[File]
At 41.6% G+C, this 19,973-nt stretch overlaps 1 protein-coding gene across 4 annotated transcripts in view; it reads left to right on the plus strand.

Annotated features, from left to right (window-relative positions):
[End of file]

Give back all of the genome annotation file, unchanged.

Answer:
At 41.6% G+C, this 19,973-nt stretch overlaps 1 protein-coding gene across 4 annotated transcripts in view; it reads left to right on the plus strand.

Annotated features, from left to right (window-relative positions):